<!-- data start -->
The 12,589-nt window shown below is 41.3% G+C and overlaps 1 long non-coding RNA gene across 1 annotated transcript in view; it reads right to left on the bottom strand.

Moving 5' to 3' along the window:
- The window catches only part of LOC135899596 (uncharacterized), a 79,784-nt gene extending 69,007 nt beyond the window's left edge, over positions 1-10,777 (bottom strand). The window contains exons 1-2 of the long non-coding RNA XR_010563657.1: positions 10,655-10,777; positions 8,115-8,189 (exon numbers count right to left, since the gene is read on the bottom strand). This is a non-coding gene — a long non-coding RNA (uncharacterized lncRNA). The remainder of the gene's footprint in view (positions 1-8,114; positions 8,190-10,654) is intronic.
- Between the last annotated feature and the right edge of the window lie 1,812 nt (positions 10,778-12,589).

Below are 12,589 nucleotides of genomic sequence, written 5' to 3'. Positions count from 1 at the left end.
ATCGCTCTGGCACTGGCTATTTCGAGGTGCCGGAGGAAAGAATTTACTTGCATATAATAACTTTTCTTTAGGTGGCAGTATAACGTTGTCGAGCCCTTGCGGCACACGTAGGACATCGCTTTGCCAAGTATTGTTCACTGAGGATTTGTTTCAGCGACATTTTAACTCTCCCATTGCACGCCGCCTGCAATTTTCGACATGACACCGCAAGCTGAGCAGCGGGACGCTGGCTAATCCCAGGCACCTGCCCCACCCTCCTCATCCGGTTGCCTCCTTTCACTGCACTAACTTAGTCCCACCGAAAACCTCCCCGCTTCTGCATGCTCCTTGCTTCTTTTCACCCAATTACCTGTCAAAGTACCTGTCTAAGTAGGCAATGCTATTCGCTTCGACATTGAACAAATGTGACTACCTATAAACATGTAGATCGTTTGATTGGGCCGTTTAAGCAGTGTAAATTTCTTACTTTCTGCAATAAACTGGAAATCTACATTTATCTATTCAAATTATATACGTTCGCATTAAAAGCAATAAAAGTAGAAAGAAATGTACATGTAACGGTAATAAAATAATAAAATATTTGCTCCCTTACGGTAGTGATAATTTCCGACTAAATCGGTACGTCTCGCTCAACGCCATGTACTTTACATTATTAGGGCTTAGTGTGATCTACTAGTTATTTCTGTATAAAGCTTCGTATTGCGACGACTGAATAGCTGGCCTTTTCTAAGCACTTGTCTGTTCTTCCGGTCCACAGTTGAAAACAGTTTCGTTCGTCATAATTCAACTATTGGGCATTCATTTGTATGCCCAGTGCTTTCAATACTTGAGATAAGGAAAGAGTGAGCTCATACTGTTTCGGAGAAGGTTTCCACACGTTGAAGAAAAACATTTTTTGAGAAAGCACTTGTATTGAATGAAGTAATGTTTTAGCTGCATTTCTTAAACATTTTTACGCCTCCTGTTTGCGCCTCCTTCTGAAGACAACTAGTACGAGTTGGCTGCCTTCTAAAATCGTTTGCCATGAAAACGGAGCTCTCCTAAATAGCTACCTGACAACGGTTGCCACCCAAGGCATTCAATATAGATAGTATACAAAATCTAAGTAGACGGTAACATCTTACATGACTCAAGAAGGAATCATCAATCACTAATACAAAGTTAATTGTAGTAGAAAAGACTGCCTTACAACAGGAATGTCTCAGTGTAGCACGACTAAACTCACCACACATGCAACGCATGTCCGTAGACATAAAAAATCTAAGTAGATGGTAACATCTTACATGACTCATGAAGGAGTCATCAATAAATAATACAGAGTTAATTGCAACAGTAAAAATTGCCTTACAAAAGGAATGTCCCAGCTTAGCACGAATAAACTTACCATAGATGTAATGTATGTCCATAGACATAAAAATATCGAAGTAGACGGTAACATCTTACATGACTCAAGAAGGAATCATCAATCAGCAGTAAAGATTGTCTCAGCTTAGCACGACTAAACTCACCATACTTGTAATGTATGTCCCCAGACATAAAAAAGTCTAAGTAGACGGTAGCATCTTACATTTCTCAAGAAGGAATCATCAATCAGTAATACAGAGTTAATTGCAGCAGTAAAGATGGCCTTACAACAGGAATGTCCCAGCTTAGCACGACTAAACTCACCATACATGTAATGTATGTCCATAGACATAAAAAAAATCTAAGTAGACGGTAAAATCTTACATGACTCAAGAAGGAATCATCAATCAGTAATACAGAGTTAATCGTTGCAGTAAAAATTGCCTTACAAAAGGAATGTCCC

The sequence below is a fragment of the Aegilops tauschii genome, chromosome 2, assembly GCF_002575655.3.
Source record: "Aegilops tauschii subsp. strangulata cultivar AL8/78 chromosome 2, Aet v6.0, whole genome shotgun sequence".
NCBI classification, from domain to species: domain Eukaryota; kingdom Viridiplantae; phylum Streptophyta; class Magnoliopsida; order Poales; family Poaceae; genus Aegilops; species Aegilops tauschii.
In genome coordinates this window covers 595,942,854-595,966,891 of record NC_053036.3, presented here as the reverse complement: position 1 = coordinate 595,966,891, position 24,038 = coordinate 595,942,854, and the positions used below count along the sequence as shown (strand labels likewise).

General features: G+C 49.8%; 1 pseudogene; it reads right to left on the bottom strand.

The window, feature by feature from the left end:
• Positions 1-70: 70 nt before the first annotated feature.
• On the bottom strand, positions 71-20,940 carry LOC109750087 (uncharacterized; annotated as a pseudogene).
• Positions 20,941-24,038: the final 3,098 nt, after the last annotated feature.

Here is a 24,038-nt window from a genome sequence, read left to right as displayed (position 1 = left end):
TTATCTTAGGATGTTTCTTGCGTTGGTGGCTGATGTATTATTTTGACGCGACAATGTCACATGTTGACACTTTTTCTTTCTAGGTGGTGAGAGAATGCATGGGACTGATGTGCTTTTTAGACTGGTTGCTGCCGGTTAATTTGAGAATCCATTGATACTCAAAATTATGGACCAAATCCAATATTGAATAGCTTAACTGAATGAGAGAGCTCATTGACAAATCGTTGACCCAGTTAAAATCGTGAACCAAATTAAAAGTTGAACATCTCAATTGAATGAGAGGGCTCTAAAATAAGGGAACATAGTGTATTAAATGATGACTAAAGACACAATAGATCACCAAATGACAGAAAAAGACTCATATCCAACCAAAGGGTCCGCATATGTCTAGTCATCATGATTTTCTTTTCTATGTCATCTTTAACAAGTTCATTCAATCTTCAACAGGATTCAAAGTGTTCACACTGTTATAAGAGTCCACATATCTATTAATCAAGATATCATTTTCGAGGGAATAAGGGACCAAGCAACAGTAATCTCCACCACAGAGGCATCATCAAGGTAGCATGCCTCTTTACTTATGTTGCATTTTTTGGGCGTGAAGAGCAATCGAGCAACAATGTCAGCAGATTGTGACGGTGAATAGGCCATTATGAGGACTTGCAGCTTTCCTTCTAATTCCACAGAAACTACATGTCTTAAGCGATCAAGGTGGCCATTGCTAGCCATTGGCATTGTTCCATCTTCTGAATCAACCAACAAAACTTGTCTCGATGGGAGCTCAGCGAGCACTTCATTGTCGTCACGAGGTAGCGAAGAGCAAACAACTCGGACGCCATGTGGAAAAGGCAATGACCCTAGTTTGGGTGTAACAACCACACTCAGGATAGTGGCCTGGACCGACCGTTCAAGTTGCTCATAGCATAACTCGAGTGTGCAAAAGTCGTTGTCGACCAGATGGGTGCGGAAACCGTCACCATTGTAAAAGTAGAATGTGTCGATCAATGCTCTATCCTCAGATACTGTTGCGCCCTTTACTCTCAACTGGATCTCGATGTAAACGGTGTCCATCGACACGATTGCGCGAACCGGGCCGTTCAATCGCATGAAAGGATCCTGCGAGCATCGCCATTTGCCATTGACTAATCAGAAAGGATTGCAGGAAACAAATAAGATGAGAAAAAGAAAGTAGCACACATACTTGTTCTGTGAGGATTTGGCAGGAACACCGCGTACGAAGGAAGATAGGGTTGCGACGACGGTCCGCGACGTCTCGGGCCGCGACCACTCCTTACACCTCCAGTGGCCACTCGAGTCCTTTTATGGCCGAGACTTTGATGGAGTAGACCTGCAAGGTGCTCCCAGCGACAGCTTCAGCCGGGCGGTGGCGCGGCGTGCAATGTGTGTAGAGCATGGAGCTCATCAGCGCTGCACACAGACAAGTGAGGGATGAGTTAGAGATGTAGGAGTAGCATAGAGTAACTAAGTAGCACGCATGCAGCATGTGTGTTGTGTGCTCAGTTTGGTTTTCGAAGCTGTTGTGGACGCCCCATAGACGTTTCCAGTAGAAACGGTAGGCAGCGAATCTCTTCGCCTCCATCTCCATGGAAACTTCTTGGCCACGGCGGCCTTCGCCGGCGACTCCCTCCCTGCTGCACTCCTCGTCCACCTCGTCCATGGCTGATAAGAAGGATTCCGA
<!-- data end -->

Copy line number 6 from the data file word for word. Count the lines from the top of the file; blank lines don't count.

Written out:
ATCGCTCTGGCACTGGCTATTTCGAGGTGCCGGAGGAAAGAATTTACTTGCATATAATAACTTTTCTTTAGGTGGCAGTATAACGTTGTCGAGCCCTTGCGGCACACGTAGGACATCGCTTTGCCAAGTATTGTTCACTGAGGATTTGTTTCAGCGACATTTTAACTCTCCCATTGCACGCCGCCTGCAATTTTCGACATGACACCGCAAGCTGAGCAGCGGGACGCTGGCTAATCCCAGGCACCTGCCCCACCCTCCTCATCCGGTTGCCTCCTTTCACTGCACTAACTTAGTCCCACCGAAAACCTCCCCGCTTCTGCATGCTCCTTGCTTCTTTTCACCCAATTACCTGTCAAAGTACCTGTCTAAGTAGGCAATGCTATTCGCTTCGACATTGAACAAATGTGACTACCTATAAACATGTAGATCGTTTGATTGGGCCGTTTAAGCAGTGTAAATTTCTTACTTTCTGCAATAAACTGGAAATCTACATTTATCTATTCAAATTATATACGTTCGCATTAAAAGCAATAAAAGTAGAAAGAAATGTACATGTAACGGTAATAAAATAATAAAATATTTGCTCCCTTACGGTAGTGATAATTTCCGACTAAATCGGTACGTCTCGCTCAACGCCATGTACTTTACATTATTAGGGCTTAGTGTGATCTACTAGTTATTTCTGTATAAAGCTTCGTATTGCGACGACTGAATAGCTGGCCTTTTCTAAGCACTTGTCTGTTCTTCCGGTCCACAGTTGAAAACAGTTTCGTTCGTCATAATTCAACTATTGGGCATTCATTTGTATGCCCAGTGCTTTCAATACTTGAGATAAGGAAAGAGTGAGCTCATACTGTTTCGGAGAAGGTTTCCACACGTTGAAGAAAAACATTTTTTGAGAAAGCACTTGTATTGAATGAAGTAATGTTTTAGCTGCATTTCTTAAACATTTTTACGCCTCCTGTTTGCGCCTCCTTCTGAAGACAACTAGTACGAGTTGGCTGCCTTCTAAAATCGTTTGCCATGAAAACGGAGCTCTCCTAAATAGCTACCTGACAACGGTTGCCACCCAAGGCATTCAATATAGATAGTATACAAAATCTAAGTAGACGGTAACATCTTACATGACTCAAGAAGGAATCATCAATCACTAATACAAAGTTAATTGTAGTAGAAAAGACTGCCTTACAACAGGAATGTCTCAGTGTAGCACGACTAAACTCACCACACATGCAACGCATGTCCGTAGACATAAAAAATCTAAGTAGATGGTAACATCTTACATGACTCATGAAGGAGTCATCAATAAATAATACAGAGTTAATTGCAACAGTAAAAATTGCCTTACAAAAGGAATGTCCCAGCTTAGCACGAATAAACTTACCATAGATGTAATGTATGTCCATAGACATAAAAATATCGAAGTAGACGGTAACATCTTACATGACTCAAGAAGGAATCATCAATCAGCAGTAAAGATTGTCTCAGCTTAGCACGACTAAACTCACCATACTTGTAATGTATGTCCCCAGACATAAAAAAGTCTAAGTAGACGGTAGCATCTTACATTTCTCAAGAAGGAATCATCAATCAGTAATACAGAGTTAATTGCAGCAGTAAAGATGGCCTTACAACAGGAATGTCCCAGCTTAGCACGACTAAACTCACCATACATGTAATGTATGTCCATAGACATAAAAAAAATCTAAGTAGACGGTAAAATCTTACATGACTCAAGAAGGAATCATCAATCAGTAATACAGAGTTAATCGTTGCAGTAAAAATTGCCTTACAAAAGGAATGTCCC